Monday, June 24, 2013

R.I.P.: Chet Flippo


Chet Flippo, one of the deans of pop music journalism, whose profiles of artists like Dolly Parton, Willie Nelson, Waylon Jennings and Tanya Tucker for Rolling Stone magazine in the 1970s heralded vast new popularity for country music among broader audiences in the United States, died last Wednesday (June 19, 2013) in Nashville. He was 69.

Mr. Flippo covered a range of subjects for Rolling Stone from 1970 to the early 1980s, including John Lennon’s legal troubles, the Rolling Stones’ bacchanalian tours, Bob Dylan’s serial reinventions and Janis Joplin’s 10th-year high school reunion, in 1970.


But in an era of rock celebrity mania, he also insisted on writing about a more down-to-earth musical form, still referred to in the early 1970s as “country and western,” which he had grown up with as a boy.

In 1972, Mr. Flippo wrote about a longtime country singer who had “generally been overlooked,” and who was “probably the most underrated writer in America today,” Willie Nelson. Mr. Nelson had written hits for other singers, but would not have a major hit of his own for a few years more.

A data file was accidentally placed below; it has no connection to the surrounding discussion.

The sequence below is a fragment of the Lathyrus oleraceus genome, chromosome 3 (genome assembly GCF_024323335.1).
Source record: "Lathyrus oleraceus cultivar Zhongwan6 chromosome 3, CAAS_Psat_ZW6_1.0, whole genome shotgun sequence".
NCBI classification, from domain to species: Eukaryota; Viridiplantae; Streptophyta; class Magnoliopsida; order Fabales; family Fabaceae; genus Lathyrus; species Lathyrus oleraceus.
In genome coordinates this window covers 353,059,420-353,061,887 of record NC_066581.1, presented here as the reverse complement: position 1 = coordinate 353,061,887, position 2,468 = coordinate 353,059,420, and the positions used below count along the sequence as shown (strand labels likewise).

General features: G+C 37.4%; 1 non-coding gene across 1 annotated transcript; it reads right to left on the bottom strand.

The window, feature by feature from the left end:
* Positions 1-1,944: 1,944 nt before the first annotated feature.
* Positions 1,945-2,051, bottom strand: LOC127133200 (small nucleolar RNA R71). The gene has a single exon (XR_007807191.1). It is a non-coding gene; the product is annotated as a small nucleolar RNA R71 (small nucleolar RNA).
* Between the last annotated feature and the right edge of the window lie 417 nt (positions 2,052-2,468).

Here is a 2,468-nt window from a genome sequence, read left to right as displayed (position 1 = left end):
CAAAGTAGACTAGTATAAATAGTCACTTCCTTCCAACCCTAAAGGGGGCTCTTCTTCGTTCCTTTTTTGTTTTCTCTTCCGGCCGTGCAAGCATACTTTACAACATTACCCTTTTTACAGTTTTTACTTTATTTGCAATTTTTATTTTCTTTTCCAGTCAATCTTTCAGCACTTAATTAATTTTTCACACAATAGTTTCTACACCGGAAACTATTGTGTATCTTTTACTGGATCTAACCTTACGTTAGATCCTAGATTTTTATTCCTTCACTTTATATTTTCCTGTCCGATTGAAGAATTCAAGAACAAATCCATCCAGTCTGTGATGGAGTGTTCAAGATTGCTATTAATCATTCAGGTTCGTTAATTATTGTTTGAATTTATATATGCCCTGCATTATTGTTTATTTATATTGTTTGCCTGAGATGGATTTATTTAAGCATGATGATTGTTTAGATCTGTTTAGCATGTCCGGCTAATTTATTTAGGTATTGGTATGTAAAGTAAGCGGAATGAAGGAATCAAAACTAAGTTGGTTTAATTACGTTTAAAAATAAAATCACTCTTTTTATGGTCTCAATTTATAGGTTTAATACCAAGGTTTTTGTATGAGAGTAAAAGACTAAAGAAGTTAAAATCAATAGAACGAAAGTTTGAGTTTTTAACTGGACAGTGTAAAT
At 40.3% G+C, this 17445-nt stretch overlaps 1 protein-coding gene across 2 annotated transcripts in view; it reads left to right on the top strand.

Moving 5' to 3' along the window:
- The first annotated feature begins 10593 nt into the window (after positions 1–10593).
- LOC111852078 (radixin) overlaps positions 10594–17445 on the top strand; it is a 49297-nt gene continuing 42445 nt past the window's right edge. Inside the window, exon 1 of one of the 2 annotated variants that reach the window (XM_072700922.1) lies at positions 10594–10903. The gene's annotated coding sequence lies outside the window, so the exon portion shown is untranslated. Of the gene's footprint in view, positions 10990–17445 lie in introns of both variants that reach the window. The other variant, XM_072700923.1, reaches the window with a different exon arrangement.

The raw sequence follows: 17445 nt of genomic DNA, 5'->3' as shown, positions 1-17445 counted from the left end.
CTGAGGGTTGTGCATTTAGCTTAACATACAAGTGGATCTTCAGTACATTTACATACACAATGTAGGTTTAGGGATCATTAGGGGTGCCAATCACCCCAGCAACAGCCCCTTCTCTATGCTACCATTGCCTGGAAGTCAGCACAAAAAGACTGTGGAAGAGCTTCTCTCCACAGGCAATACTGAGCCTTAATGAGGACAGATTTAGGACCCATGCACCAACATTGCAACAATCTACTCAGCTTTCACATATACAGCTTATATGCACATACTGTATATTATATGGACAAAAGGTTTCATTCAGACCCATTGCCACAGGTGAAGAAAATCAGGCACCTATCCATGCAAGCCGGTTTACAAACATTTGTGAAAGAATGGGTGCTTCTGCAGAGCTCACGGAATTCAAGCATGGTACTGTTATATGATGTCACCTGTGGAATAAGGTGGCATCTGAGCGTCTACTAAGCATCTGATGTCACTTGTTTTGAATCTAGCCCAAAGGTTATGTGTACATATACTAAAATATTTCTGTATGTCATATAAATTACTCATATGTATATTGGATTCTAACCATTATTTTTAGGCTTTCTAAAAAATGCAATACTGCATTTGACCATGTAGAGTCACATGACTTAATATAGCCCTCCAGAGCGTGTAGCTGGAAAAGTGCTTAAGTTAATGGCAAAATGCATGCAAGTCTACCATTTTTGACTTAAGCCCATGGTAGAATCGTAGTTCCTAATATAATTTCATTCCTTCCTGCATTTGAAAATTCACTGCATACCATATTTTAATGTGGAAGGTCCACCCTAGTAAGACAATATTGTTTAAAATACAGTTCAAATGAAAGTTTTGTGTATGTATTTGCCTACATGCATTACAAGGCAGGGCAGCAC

Flippo was there when Willie and Waylon brought the rednecks and the hippies together in Austin. He penned the liner notes for Wanted! The Outlaws, the first platinum-selling album in country music and Willie Nelson’s thematic masterpiece Red Headed Stranger.

Flippo also published six books, including “Your Cheatin' Heart : A Biography of Hank Williams ,” published in 1981. MORE HERE

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